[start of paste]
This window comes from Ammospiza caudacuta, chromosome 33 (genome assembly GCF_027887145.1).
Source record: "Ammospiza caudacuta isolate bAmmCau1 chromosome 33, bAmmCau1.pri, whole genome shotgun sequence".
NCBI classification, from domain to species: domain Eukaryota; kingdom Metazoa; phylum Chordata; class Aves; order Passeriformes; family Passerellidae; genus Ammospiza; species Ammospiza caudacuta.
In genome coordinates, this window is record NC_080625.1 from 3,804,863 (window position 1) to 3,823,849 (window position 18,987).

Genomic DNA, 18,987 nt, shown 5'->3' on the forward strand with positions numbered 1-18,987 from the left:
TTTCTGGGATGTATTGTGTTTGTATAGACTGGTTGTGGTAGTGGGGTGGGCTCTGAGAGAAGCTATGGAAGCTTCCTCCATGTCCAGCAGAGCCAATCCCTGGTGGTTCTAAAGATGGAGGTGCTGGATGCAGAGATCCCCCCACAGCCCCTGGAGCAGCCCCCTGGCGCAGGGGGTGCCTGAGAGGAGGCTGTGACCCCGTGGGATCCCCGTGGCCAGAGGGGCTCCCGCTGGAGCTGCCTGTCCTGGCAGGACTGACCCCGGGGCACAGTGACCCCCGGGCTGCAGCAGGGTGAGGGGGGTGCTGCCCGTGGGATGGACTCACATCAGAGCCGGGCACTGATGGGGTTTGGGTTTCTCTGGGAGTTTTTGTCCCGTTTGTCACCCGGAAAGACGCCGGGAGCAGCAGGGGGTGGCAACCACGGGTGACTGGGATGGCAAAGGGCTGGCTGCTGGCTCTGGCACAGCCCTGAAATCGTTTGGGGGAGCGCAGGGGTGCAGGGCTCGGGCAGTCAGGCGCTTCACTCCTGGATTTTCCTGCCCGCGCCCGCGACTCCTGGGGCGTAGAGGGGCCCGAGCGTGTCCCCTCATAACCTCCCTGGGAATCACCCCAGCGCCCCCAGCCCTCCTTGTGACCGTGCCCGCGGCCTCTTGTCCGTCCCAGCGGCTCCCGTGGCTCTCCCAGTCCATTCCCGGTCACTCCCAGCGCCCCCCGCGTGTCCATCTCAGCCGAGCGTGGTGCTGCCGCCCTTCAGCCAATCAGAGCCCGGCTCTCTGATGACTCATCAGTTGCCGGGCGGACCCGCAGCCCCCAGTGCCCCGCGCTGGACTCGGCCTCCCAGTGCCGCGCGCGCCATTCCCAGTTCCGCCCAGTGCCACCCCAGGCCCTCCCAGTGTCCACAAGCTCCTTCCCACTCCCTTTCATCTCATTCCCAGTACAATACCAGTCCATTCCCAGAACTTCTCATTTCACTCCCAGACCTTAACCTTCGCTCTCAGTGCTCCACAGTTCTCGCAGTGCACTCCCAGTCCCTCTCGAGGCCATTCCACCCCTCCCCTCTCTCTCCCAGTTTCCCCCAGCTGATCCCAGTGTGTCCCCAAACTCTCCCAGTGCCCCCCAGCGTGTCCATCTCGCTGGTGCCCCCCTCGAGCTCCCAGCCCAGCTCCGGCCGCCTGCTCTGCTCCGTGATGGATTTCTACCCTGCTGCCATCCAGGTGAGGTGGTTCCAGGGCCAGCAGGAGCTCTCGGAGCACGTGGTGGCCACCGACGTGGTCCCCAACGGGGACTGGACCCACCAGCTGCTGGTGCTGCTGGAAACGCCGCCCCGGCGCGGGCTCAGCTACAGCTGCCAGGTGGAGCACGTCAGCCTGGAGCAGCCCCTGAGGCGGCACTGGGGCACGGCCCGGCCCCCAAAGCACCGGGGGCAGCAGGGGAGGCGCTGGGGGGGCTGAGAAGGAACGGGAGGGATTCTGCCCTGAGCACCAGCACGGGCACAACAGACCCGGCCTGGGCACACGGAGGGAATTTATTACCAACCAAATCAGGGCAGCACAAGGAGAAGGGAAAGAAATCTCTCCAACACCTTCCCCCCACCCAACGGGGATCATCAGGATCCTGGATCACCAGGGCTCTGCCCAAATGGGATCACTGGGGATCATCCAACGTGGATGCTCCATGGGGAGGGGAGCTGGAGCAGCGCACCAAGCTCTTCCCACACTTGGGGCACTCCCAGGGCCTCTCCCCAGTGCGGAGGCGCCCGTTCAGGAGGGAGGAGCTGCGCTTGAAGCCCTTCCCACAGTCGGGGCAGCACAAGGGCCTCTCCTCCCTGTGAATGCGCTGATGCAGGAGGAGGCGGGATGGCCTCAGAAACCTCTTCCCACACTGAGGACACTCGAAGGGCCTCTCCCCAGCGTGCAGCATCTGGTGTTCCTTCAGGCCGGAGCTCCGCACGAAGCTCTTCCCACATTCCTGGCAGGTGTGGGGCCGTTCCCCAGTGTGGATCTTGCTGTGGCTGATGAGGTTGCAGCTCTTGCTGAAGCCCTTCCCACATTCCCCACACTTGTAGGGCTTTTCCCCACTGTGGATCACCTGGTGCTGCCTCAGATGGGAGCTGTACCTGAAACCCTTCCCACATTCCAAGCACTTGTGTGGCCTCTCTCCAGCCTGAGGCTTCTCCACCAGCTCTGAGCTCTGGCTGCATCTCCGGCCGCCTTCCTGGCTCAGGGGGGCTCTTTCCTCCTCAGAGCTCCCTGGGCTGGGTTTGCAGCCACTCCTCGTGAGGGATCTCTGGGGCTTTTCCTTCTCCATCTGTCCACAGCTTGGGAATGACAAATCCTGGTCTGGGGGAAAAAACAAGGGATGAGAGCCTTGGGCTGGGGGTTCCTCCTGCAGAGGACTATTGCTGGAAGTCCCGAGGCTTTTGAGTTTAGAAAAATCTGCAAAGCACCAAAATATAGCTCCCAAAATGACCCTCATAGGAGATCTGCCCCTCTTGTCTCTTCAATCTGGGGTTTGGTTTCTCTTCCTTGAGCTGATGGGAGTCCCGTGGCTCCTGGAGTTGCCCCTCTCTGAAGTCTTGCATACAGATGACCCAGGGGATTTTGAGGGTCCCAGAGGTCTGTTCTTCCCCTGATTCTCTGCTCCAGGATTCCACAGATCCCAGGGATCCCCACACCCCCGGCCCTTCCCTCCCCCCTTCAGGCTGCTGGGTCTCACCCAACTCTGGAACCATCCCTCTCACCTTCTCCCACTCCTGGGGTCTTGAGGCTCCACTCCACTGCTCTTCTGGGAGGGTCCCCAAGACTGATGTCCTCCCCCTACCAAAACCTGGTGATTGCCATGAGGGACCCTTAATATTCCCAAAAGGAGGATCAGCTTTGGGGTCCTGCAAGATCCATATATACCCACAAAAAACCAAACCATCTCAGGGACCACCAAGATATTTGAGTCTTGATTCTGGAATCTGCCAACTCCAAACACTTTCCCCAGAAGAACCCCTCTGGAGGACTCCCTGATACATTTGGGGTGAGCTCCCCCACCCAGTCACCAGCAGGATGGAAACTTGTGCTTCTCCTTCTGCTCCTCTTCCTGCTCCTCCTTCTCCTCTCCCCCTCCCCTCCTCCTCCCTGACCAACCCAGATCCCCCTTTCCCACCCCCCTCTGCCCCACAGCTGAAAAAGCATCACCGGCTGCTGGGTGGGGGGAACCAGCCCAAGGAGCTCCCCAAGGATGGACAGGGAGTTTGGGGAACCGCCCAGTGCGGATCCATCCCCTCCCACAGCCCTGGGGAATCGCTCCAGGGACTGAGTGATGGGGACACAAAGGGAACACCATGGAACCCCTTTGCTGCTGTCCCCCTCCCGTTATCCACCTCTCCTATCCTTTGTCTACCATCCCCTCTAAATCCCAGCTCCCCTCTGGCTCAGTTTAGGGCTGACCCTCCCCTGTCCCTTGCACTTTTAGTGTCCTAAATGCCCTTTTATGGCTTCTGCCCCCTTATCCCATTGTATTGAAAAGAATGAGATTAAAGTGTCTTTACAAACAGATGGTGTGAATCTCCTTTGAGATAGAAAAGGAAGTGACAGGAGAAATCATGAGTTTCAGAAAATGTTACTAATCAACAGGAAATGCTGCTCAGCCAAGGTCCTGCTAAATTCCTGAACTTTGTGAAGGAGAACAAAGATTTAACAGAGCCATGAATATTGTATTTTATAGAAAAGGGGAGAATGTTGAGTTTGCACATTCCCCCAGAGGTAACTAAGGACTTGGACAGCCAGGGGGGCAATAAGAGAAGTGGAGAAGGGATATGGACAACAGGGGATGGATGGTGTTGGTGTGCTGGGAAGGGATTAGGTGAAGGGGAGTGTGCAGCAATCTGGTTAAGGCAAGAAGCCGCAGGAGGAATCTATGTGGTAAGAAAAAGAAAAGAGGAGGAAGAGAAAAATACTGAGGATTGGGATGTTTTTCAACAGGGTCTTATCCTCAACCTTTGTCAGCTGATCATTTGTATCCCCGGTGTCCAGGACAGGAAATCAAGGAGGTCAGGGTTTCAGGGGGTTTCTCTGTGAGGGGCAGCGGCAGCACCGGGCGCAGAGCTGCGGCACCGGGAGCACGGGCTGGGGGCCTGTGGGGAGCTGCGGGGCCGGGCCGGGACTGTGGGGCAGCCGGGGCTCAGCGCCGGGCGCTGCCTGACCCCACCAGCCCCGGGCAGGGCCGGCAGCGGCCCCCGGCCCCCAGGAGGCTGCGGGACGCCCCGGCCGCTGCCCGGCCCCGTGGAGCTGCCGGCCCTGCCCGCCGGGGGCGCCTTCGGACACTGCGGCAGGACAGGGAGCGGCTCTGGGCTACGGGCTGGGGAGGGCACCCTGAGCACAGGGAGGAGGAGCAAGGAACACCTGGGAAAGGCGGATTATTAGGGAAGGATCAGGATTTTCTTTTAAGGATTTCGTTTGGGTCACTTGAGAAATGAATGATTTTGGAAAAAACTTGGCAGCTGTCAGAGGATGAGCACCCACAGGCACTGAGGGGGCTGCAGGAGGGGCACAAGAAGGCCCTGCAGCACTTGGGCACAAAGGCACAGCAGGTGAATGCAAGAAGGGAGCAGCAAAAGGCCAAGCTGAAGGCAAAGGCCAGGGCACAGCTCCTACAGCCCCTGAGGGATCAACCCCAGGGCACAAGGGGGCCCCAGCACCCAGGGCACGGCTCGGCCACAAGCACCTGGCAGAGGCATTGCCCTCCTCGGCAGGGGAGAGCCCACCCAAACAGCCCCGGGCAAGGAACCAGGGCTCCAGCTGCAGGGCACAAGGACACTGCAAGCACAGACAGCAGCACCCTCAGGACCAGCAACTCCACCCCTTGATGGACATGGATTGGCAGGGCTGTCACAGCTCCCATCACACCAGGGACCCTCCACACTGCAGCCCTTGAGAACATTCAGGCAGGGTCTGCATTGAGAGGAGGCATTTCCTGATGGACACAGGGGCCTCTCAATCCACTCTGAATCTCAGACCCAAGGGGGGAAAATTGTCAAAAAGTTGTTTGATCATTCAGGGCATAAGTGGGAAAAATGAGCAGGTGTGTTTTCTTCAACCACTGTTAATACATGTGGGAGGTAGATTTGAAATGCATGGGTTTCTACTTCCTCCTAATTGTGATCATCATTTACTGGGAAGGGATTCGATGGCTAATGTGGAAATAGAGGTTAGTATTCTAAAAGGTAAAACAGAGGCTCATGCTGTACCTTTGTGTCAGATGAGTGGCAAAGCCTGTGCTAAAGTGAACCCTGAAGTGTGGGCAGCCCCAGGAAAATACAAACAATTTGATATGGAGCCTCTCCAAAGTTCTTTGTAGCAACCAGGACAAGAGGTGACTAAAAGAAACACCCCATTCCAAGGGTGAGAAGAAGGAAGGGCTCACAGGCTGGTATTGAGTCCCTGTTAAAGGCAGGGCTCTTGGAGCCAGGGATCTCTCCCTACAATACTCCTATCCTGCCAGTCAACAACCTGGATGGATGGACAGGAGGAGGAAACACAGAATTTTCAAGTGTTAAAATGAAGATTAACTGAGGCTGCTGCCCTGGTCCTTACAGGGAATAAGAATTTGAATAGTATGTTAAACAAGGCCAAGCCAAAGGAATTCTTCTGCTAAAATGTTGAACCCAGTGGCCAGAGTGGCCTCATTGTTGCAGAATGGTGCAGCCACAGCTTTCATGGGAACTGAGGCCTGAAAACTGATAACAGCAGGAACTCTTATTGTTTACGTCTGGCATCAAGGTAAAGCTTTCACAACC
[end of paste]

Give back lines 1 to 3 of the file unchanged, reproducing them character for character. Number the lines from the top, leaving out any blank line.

This window comes from Ammospiza caudacuta, chromosome 33 (genome assembly GCF_027887145.1).
Source record: "Ammospiza caudacuta isolate bAmmCau1 chromosome 33, bAmmCau1.pri, whole genome shotgun sequence".
NCBI classification, from domain to species: domain Eukaryota; kingdom Metazoa; phylum Chordata; class Aves; order Passeriformes; family Passerellidae; genus Ammospiza; species Ammospiza caudacuta.